With all the Mormons here in Utah, the celebration of Christmas is just sort of assumed, and few thoughts are spared for the other celebrations that take place at the end of December.
I’m not Christian, Jewish, Muslim, Hindu, or anything at all. My beliefs are most aligned with Paganism, but as I uphold few of the rituals, I can’t really claim it. Plus, I don’t own a goat.
Despite this, I take offense when people assume that I observe Christmas (I do, but that’s not the point). From Thanksgiving on, I hear “What are you doing for Christmas?” at least once a day, and each time, I stiffen with indignation.
“Celebrating Kwanza,” I replied to my hairstylist.
“Lighting a menorah,” I told the cashier at the Nordstrom Rack. This retort was diluted, though, by my having to explain what a menorah is.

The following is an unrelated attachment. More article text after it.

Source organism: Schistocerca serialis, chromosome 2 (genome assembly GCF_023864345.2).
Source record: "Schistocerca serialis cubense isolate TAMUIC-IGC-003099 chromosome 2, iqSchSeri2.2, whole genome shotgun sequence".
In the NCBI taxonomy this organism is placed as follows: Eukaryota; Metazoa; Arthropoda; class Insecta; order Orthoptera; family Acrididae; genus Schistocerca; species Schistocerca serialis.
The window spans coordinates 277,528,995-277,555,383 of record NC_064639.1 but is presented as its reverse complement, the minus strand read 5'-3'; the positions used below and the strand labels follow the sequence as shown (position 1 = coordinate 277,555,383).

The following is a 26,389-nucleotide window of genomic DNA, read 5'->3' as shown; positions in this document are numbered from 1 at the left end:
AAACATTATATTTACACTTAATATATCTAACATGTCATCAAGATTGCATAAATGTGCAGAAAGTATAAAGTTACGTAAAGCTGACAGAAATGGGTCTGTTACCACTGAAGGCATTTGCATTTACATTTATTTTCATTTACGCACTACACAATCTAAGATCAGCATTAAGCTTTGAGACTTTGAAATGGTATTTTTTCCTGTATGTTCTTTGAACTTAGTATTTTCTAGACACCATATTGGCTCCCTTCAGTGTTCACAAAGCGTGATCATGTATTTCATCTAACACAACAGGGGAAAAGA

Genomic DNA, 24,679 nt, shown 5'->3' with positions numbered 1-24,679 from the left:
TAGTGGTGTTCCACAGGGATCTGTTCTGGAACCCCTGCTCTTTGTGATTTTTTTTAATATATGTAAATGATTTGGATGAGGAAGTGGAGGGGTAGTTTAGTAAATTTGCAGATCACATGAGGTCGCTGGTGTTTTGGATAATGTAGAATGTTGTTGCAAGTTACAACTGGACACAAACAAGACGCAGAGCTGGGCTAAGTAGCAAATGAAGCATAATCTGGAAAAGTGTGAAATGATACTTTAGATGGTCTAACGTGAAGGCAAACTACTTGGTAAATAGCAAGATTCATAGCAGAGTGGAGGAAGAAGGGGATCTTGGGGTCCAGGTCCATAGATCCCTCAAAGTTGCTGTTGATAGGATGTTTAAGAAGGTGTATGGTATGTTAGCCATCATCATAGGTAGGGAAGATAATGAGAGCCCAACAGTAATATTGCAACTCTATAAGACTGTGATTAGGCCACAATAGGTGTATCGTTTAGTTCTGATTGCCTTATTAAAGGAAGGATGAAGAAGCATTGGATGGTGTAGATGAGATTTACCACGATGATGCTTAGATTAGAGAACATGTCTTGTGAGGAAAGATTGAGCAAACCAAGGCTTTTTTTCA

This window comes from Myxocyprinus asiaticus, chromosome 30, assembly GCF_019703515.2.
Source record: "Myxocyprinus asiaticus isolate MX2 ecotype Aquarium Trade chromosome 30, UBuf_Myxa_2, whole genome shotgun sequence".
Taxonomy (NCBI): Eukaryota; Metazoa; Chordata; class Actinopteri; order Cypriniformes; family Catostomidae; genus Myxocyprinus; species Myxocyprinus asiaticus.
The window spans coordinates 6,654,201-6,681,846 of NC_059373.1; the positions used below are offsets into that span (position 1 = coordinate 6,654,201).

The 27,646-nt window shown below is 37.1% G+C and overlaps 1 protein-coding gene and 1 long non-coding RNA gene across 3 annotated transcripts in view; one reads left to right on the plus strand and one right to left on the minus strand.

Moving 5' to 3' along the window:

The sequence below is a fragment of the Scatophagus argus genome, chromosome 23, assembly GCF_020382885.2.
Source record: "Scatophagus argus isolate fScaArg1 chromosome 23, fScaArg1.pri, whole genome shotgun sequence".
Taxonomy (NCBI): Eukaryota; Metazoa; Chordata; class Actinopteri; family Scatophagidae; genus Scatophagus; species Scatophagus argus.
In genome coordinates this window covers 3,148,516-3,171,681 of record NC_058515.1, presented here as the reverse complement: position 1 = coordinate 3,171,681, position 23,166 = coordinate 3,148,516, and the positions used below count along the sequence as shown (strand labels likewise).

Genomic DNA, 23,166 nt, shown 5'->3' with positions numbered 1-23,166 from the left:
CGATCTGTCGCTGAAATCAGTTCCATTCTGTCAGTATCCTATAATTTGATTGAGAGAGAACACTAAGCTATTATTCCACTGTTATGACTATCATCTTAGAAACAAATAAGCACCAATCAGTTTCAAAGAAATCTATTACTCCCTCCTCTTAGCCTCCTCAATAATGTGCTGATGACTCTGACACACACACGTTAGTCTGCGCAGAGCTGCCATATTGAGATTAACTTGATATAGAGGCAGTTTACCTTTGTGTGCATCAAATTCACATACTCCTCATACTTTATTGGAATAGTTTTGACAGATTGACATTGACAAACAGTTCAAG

In truth, I’m doing neither. I’m planning to ski, nap by the woodstove, watch movies, and pet the dogs. I’ll send out cards, give (and happily receive) gifts, eat once-a-year treats, and drink lots of wine.
I’ll celebrate the snow and the fairy lights, the longest night of the year and the longer and longer days to come. I’ll observe—at least, according to the Gregorian calendar—the end of one year and the beginning of another.
And I’ll watch this commercial (a favorite since childhood), and congratulate Eat’nPark on its long-running, harmonious holiday greeting. God (and Allah and Kali and Buddha and the clairvoyant goat in the pasture) help me, it still makes me smile.